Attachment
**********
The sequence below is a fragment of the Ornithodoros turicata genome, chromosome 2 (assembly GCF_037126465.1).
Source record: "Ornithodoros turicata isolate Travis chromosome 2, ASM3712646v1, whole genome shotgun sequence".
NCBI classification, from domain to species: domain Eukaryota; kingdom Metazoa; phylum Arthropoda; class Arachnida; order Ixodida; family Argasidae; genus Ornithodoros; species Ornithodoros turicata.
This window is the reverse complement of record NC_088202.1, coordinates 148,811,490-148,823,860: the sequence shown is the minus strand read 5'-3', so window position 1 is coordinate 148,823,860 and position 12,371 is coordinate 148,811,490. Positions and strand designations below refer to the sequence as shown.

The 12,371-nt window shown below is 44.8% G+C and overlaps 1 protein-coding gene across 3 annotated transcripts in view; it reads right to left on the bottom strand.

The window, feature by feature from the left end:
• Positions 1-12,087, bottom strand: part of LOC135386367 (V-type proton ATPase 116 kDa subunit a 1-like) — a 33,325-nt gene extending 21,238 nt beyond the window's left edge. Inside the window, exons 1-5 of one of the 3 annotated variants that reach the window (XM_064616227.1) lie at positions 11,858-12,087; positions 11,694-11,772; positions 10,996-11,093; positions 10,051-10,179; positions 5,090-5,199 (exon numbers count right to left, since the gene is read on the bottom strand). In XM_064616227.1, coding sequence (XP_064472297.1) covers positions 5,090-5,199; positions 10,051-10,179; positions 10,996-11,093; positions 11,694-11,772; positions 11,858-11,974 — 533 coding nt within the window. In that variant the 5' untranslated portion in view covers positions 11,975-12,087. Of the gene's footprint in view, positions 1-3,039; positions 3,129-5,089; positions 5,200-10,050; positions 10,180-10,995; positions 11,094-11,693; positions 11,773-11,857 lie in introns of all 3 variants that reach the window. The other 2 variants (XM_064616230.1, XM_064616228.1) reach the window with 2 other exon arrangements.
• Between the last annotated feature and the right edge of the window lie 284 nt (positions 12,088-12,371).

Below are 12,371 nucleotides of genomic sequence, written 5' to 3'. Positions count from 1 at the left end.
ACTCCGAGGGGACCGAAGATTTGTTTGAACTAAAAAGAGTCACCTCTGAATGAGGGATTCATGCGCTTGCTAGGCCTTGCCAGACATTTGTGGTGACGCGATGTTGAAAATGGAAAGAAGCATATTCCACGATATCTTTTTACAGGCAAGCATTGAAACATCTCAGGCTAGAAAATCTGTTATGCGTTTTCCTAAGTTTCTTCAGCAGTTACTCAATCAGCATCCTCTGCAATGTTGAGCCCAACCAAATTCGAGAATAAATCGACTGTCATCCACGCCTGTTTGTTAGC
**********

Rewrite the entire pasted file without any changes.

The sequence below is a fragment of the Ornithodoros turicata genome, chromosome 2 (assembly GCF_037126465.1).
Source record: "Ornithodoros turicata isolate Travis chromosome 2, ASM3712646v1, whole genome shotgun sequence".
NCBI classification, from domain to species: domain Eukaryota; kingdom Metazoa; phylum Arthropoda; class Arachnida; order Ixodida; family Argasidae; genus Ornithodoros; species Ornithodoros turicata.
This window is the reverse complement of record NC_088202.1, coordinates 148,811,490-148,823,860: the sequence shown is the minus strand read 5'-3', so window position 1 is coordinate 148,823,860 and position 12,371 is coordinate 148,811,490. Positions and strand designations below refer to the sequence as shown.

The 12,371-nt window shown below is 44.8% G+C and overlaps 1 protein-coding gene across 3 annotated transcripts in view; it reads right to left on the bottom strand.

The window, feature by feature from the left end:
• Positions 1-12,087, bottom strand: part of LOC135386367 (V-type proton ATPase 116 kDa subunit a 1-like) — a 33,325-nt gene extending 21,238 nt beyond the window's left edge. Inside the window, exons 1-5 of one of the 3 annotated variants that reach the window (XM_064616227.1) lie at positions 11,858-12,087; positions 11,694-11,772; positions 10,996-11,093; positions 10,051-10,179; positions 5,090-5,199 (exon numbers count right to left, since the gene is read on the bottom strand). In XM_064616227.1, coding sequence (XP_064472297.1) covers positions 5,090-5,199; positions 10,051-10,179; positions 10,996-11,093; positions 11,694-11,772; positions 11,858-11,974 — 533 coding nt within the window. In that variant the 5' untranslated portion in view covers positions 11,975-12,087. Of the gene's footprint in view, positions 1-3,039; positions 3,129-5,089; positions 5,200-10,050; positions 10,180-10,995; positions 11,094-11,693; positions 11,773-11,857 lie in introns of all 3 variants that reach the window. The other 2 variants (XM_064616230.1, XM_064616228.1) reach the window with 2 other exon arrangements.
• Between the last annotated feature and the right edge of the window lie 284 nt (positions 12,088-12,371).

Below are 12,371 nucleotides of genomic sequence, written 5' to 3'. Positions count from 1 at the left end.
ACTCCGAGGGGACCGAAGATTTGTTTGAACTAAAAAGAGTCACCTCTGAATGAGGGATTCATGCGCTTGCTAGGCCTTGCCAGACATTTGTGGTGACGCGATGTTGAAAATGGAAAGAAGCATATTCCACGATATCTTTTTACAGGCAAGCATTGAAACATCTCAGGCTAGAAAATCTGTTATGCGTTTTCCTAAGTTTCTTCAGCAGTTACTCAATCAGCATCCTCTGCAATGTTGAGCCCAACCAAATTCGAGAATAAATCGACTGTCATCCACGCCTGTTTGTTAGC